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When derivatives go bad

THUD! That’s the sound a busted derivative trade makes when it lands at the courthouse steps.

Drake Capital Management, once a highflying hedge fund manager that is now winding down its operations, claims it’s still owed some $102 million on a derivatives trade that went kablooie when Lehman Brothers filed for bankruptcy. Like most of Lehman’s thousands of creditors, the New York hedge fund hasn’t been paid a penny.

So Drake has filed a weighty 543-page document in bankruptcy court to press its point. A close look at the Drake filing shows why the Obama administration’s proposal to regulate and rein in these often exotic financial instruments may be easier said then done.

Only five pages of the filing are devoted to the so-called proof of claim, where Drake co-founder Steven Luttrell explains why the hedge fund is still owed money. Most of the remaining 538 pages are what constitutes the actual derivative — the various contractual agreements spelling out the terms of the trades between Drake and Lehman. The agreements date back to August 2004.

Lehman’s huge NYC tax bill

New York City wants Lehman Brothers’ outstanding tax bill paid off now–or at least before any other creditor gets money in the bankruptcy case.

Earlier this month, the city tax office filed a $626,999,222 claim against Lehman’s bankruptcy estate. In the official notice, NYC says its claim should be “allowed and paid in full as a priority claim in advance of any distribution to creditors.”

from Rolfe Winkler:

“There were no discussions on AIG”

I'm sorry I missed this CNBC interview last week with Robert Wolf, chief of UBS Investment Bank in the U.S.  There's a remarkably eye-opening sound bite.   (hat tip M. Mayer)

...there were no discussions on AIG during that three day period [the weekend Lehman failed].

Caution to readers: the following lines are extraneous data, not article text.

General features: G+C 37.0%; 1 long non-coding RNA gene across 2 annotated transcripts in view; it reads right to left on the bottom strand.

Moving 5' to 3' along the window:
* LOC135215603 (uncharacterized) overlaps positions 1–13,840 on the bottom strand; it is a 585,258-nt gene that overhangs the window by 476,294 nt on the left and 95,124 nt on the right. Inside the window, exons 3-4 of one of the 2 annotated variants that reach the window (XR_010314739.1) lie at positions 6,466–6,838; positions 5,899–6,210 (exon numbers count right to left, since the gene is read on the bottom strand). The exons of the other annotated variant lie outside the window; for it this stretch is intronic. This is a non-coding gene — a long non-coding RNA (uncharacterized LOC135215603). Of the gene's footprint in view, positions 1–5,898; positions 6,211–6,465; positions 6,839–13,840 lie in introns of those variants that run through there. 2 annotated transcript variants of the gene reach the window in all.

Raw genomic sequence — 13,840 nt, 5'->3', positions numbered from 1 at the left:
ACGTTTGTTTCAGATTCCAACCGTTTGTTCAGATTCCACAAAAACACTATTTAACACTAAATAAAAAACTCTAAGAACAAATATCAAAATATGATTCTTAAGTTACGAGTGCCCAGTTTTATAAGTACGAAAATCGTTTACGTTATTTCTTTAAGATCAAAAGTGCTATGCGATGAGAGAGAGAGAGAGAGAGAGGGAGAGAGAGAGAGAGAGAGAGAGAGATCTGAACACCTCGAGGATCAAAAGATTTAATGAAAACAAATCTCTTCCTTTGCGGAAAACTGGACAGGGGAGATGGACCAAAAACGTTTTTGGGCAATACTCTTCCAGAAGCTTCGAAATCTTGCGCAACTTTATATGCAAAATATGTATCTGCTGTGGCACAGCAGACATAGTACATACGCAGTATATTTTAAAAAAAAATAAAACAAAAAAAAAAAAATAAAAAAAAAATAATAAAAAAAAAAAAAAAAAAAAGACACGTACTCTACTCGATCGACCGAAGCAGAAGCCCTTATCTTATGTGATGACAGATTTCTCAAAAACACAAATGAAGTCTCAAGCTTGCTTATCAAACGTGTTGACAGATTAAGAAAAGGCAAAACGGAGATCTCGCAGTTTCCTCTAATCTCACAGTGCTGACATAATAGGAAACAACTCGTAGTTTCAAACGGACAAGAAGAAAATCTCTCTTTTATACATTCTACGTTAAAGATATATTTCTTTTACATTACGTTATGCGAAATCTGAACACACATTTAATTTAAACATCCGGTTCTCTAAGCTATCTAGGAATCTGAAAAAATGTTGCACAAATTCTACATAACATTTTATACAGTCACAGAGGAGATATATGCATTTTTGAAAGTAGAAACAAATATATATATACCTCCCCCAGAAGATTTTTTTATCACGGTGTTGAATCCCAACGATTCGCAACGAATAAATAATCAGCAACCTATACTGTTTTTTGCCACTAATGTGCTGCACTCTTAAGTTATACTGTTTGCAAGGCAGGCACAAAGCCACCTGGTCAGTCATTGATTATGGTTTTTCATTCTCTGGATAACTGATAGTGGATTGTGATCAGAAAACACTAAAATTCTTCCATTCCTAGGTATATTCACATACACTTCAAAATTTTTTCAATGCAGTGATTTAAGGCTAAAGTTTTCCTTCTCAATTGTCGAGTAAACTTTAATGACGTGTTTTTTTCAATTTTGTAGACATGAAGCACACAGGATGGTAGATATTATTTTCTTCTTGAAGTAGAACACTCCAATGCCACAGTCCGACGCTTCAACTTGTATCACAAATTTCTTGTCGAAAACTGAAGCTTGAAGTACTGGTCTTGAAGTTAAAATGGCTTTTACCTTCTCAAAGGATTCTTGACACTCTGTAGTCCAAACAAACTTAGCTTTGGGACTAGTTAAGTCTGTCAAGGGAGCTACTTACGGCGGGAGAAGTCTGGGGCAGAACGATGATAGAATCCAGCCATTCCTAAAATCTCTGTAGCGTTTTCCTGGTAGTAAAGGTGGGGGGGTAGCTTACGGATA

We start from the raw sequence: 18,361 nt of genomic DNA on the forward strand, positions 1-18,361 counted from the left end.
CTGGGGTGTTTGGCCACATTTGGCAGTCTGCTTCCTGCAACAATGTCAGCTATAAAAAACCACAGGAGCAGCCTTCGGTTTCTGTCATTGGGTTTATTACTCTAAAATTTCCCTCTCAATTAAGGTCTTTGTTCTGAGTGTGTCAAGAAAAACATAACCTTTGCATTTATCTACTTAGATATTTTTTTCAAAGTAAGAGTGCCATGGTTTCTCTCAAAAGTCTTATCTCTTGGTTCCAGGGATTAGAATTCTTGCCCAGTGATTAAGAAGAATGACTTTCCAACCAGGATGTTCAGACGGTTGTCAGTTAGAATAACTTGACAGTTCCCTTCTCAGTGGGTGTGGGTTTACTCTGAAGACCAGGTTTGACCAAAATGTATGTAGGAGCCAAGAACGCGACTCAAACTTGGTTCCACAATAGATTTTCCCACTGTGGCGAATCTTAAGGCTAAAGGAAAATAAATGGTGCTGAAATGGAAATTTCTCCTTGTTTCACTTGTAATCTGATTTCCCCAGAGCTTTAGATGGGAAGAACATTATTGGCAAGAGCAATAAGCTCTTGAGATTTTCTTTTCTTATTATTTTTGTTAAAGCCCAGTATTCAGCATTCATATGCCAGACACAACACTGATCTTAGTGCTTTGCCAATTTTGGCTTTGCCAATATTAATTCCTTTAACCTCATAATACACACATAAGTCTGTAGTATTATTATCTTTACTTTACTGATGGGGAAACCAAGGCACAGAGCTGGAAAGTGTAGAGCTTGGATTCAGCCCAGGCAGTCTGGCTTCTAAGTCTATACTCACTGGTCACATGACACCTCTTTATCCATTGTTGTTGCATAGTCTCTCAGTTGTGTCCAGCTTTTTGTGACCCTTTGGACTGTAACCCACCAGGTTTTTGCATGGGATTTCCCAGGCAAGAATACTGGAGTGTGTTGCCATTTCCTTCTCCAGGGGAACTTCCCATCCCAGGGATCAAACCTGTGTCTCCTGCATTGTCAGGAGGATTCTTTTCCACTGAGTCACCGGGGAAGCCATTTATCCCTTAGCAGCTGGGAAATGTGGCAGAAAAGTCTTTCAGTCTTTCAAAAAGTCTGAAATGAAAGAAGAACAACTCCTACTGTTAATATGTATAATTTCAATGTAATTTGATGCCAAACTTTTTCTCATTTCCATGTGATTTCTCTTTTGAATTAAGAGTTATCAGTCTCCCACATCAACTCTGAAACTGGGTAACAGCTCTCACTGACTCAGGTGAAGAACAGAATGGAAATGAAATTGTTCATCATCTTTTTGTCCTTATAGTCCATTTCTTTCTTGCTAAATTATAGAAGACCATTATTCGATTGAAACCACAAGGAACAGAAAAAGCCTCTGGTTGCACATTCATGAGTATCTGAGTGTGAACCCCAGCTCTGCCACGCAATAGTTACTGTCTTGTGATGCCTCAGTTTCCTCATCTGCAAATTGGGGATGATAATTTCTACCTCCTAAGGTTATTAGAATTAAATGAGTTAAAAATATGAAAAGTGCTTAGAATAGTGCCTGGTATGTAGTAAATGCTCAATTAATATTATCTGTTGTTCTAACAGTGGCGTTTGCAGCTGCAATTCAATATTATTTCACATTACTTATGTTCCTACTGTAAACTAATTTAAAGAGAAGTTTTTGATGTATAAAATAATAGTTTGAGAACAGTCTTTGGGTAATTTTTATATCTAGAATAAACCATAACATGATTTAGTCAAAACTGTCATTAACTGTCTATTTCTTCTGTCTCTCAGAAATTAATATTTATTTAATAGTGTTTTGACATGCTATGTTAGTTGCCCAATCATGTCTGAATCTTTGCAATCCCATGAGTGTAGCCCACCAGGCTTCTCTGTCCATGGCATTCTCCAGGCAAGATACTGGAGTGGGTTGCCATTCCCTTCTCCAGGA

Lehman creditors, you didn’t lose any money

You read that right. Peter Wallison, a senior fellow at the American Enterprise Institute, a right-leaning think tank, doesn’t think Lehman’s collapse caused any “substantial losses.”

In an op-ed in The Wall Street Journal, Wallison, in criticizing the Obama administration’s financial regulatory overhaul plan, concludes that the only reason Lehman’s bankruptcy caused so much market turmoil is because no one thought the federal government would allow it to fail.

No fix for the derivatives monster

It’s still not clear if the Obama administration has a plan for dealing with the derivatives monster, which is one of the biggest problems regulators must confront in dealing with the potential collpase of a “too big to fail” financial institution.

The administration’s financial regulatory reform package would give the FDIC, and in some cases the SEC, broad authority to transfer a firm’s derivatives book to a “bridge instititution” to avoid “termination of the contracts by the firm’s counterparties.” But that may be easier said then done.

Goldman fills the Lehman void

Lehman’s collapse left a big whole in the world of structured products–a largely unnecessary investment vehicle that’s been all too popular in Europe and Asia. But it seems Goldman Sachs is rushing in to fill the void.

A week ago, a three-month-old Goldman Sachs subsidiary filed a registration statement with Irish authorities for the future sale of structured notes in the UK and elsewhere–but not in the US. The so-called “base prospectus” filed by Goldman Sachs Financial Solutions PLC is the second structured note offering a Goldman subsidiary has filed this year with Irish regulators.

Et tu Schwab?

Discount brokerage Charles Schwab may be facing a Lehman-sized headache.

It appears some Schwab brokers were actively selling so-called structured notes–derivative-like investments–that were issued by the now bankrupt Lehman Brothers. The structured notes were pitched as principal protected, meaning investors might not make a lot of money if a strategy failed, but they wouldn’t lose their initial investment either.

The only problem with the sales is pitch that the Lehman issued structured notes were guaranteed by Lehman. The notion that an investors’ prinicipal investment was 100% protected went out the window when the Wall Street firm filed for bankrupty last fall.

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